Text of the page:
Nanomedicine is the application of nanotechnology to innovation in healthcare. The size of nanomaterials is similar to that of most biological molecules and structures; therefore, nanomaterials can be of use in both in vivo and in vitro biomedical research and applications. Thus far, the integration of nanomaterials with biology has led to the development of diagnostic devices, contrast agents, analytical tools, physical therapy applications, and drug delivery vehicles.

Nanomedicine has the potential to enable early detection and prevention and to dramatically improve the diagnosis, treatment and follow-up of many diseases, including cancer. Overall, Nanomedicine currently has hundreds of products in clinical trials covering all major diseases, including cardiovascular, neurodegenerative, musculoskeletal and inflammatory. Enabling technologies in all healthcare sectors, Nanomedicine already accounts for approximately 80 products on the market, ranging from nano-delivery and pharmaceuticals to medical imaging, diagnostics and biomaterials.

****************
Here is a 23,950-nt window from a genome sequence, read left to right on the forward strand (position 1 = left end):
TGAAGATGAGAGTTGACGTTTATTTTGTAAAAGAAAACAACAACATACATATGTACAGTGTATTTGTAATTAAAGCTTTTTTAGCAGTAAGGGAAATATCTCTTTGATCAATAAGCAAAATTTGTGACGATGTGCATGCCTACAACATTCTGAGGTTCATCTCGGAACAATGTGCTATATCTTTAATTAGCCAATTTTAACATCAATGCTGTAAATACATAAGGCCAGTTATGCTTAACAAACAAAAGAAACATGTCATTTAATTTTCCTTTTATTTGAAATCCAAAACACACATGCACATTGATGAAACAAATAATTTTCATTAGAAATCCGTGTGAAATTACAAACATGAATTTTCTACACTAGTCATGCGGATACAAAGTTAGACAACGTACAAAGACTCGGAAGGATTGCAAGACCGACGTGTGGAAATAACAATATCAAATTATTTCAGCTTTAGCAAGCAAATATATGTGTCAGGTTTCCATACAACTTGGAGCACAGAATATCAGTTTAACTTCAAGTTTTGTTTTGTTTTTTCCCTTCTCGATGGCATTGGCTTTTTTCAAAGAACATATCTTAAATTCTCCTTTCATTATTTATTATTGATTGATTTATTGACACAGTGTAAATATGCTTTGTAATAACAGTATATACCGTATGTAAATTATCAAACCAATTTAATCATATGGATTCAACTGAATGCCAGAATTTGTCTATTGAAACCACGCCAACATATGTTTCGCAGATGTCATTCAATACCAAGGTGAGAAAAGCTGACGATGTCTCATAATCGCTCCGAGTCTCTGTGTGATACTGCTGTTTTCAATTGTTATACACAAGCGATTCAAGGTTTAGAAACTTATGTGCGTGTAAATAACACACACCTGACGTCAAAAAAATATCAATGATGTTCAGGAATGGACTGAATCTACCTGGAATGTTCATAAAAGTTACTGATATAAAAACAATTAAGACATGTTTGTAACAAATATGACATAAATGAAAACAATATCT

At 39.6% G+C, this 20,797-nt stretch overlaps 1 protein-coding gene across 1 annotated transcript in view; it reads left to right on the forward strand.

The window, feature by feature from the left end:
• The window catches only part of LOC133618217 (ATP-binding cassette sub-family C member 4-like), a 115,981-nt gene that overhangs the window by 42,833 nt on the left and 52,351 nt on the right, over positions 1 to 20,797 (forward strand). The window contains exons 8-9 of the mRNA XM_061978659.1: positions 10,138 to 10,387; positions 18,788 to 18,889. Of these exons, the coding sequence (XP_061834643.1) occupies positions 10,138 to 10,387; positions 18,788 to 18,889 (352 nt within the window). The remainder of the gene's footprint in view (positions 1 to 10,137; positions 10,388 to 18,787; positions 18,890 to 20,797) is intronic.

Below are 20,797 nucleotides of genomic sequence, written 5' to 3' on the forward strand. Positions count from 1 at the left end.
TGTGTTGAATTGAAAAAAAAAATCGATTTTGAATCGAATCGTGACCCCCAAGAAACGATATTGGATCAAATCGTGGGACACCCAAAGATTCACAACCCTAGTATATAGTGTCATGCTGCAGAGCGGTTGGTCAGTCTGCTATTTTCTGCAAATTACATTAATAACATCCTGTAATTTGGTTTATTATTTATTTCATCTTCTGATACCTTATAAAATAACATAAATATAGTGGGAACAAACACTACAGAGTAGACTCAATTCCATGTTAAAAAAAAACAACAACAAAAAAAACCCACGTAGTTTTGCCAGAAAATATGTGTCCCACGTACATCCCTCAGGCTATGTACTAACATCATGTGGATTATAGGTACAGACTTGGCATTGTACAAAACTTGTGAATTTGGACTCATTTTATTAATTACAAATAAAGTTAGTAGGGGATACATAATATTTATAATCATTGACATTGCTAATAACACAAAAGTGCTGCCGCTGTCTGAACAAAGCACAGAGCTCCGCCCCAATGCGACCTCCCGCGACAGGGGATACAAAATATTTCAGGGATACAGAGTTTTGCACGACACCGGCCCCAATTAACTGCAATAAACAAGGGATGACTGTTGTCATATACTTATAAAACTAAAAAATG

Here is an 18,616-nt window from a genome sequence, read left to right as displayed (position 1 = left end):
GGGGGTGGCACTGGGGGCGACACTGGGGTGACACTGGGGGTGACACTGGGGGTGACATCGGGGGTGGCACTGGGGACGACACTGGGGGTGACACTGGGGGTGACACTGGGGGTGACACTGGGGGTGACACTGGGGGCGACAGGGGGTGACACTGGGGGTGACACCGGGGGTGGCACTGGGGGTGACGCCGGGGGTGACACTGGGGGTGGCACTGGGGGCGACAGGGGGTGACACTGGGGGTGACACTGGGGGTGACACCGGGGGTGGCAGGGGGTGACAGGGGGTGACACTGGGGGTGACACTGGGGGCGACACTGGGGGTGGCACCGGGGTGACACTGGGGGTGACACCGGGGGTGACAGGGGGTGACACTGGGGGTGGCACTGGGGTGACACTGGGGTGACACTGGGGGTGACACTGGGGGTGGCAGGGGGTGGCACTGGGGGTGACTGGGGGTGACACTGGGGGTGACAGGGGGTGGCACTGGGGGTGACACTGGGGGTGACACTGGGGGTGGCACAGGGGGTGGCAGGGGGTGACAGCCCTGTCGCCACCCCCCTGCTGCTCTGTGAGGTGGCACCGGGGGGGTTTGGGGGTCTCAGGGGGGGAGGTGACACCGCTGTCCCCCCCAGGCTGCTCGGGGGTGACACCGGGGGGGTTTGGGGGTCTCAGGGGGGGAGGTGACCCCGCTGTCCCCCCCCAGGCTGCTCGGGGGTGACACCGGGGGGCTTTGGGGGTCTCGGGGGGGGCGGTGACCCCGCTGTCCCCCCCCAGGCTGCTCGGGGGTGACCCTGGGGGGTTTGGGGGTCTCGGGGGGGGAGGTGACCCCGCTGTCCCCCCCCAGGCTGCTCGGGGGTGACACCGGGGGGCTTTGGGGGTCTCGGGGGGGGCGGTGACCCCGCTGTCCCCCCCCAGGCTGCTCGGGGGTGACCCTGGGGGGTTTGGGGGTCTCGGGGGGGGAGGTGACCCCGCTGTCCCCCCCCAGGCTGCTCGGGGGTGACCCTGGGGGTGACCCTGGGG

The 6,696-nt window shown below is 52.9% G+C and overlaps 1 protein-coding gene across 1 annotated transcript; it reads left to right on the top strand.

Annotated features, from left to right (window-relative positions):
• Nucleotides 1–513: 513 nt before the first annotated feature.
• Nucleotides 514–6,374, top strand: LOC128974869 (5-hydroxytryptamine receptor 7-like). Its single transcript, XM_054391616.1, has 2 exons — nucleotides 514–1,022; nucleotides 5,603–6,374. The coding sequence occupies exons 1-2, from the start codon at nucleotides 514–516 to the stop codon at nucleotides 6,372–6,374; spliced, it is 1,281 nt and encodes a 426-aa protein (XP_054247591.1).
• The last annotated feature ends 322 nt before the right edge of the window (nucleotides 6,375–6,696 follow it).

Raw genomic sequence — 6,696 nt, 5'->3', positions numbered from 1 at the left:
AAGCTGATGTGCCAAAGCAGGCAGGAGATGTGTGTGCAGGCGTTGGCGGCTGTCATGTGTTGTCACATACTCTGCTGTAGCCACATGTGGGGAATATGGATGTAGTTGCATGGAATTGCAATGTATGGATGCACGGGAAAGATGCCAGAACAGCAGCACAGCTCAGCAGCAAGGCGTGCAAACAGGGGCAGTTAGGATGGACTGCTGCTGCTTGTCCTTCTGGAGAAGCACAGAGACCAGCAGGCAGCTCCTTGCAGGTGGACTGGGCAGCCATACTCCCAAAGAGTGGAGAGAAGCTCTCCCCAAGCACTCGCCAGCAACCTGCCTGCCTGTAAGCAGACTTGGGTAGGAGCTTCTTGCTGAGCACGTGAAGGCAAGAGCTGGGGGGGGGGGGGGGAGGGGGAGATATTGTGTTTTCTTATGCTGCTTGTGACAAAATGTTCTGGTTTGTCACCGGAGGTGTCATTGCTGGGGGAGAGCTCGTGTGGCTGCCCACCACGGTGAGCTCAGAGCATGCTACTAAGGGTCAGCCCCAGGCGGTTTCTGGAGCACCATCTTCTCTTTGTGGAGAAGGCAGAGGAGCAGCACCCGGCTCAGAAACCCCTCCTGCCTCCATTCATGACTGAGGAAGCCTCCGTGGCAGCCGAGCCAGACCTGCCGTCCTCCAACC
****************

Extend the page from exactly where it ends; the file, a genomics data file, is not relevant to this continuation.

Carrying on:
In 2016, the worldwide nanomedicine market size was estimated at USD 138.8 billion. It is anticipated that technological developments coupled with effective applications in early disease detection, preventive intervention, and prophylaxis of both chronic and acute disorders will promote growth in this market. Nanotechnology includes the miniaturization at a nanometric scale of larger structures and chemicals that has greatly revolutionized drug administration, thereby affecting the technology's adoption by 2025.

As a result of the increase in funding from government agencies, anticipated advances in nanorobotics are expected to create market potential. Projects in the engineering of nanorobotics that aim to kill cancer cells without impacting the surrounding tissues are expected to drive development until 2025.